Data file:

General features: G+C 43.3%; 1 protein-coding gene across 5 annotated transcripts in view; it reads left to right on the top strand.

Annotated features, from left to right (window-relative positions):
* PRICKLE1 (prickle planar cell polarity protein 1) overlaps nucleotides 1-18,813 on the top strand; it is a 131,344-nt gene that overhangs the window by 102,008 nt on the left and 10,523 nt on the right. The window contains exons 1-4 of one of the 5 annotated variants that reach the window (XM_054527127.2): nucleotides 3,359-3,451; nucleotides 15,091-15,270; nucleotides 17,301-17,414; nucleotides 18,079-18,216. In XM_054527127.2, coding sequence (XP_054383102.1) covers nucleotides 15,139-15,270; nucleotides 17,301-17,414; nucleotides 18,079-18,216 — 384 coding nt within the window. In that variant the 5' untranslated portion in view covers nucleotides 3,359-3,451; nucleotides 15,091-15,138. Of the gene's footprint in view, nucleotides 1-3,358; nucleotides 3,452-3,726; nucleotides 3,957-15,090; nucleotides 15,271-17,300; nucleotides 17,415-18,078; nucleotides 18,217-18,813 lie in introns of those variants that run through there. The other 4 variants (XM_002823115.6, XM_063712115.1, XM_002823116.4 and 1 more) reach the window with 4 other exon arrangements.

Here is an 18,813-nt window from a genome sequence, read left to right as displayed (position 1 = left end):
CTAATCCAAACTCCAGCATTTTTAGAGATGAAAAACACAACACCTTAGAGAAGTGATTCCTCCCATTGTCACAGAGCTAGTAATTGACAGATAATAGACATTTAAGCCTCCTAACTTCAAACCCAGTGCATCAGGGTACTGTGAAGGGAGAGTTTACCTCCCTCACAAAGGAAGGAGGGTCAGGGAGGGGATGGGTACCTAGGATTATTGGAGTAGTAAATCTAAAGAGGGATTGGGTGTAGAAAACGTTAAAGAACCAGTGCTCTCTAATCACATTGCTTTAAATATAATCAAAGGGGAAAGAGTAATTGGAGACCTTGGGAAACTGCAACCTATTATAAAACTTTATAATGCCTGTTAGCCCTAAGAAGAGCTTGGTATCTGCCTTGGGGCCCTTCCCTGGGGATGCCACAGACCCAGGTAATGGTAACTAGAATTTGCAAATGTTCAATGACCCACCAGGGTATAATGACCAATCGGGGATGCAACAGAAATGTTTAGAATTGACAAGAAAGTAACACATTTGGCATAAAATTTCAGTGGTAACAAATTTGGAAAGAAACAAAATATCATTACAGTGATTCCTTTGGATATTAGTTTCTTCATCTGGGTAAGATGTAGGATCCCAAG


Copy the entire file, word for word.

General features: G+C 43.3%; 1 protein-coding gene across 5 annotated transcripts in view; it reads left to right on the top strand.

Annotated features, from left to right (window-relative positions):
* PRICKLE1 (prickle planar cell polarity protein 1) overlaps nucleotides 1-18,813 on the top strand; it is a 131,344-nt gene that overhangs the window by 102,008 nt on the left and 10,523 nt on the right. The window contains exons 1-4 of one of the 5 annotated variants that reach the window (XM_054527127.2): nucleotides 3,359-3,451; nucleotides 15,091-15,270; nucleotides 17,301-17,414; nucleotides 18,079-18,216. In XM_054527127.2, coding sequence (XP_054383102.1) covers nucleotides 15,139-15,270; nucleotides 17,301-17,414; nucleotides 18,079-18,216 — 384 coding nt within the window. In that variant the 5' untranslated portion in view covers nucleotides 3,359-3,451; nucleotides 15,091-15,138. Of the gene's footprint in view, nucleotides 1-3,358; nucleotides 3,452-3,726; nucleotides 3,957-15,090; nucleotides 15,271-17,300; nucleotides 17,415-18,078; nucleotides 18,217-18,813 lie in introns of those variants that run through there. The other 4 variants (XM_002823115.6, XM_063712115.1, XM_002823116.4 and 1 more) reach the window with 4 other exon arrangements.

Here is an 18,813-nt window from a genome sequence, read left to right as displayed (position 1 = left end):
CTAATCCAAACTCCAGCATTTTTAGAGATGAAAAACACAACACCTTAGAGAAGTGATTCCTCCCATTGTCACAGAGCTAGTAATTGACAGATAATAGACATTTAAGCCTCCTAACTTCAAACCCAGTGCATCAGGGTACTGTGAAGGGAGAGTTTACCTCCCTCACAAAGGAAGGAGGGTCAGGGAGGGGATGGGTACCTAGGATTATTGGAGTAGTAAATCTAAAGAGGGATTGGGTGTAGAAAACGTTAAAGAACCAGTGCTCTCTAATCACATTGCTTTAAATATAATCAAAGGGGAAAGAGTAATTGGAGACCTTGGGAAACTGCAACCTATTATAAAACTTTATAATGCCTGTTAGCCCTAAGAAGAGCTTGGTATCTGCCTTGGGGCCCTTCCCTGGGGATGCCACAGACCCAGGTAATGGTAACTAGAATTTGCAAATGTTCAATGACCCACCAGGGTATAATGACCAATCGGGGATGCAACAGAAATGTTTAGAATTGACAAGAAAGTAACACATTTGGCATAAAATTTCAGTGGTAACAAATTTGGAAAGAAACAAAATATCATTACAGTGATTCCTTTGGATATTAGTTTCTTCATCTGGGTAAGATGTAGGATCCCAAG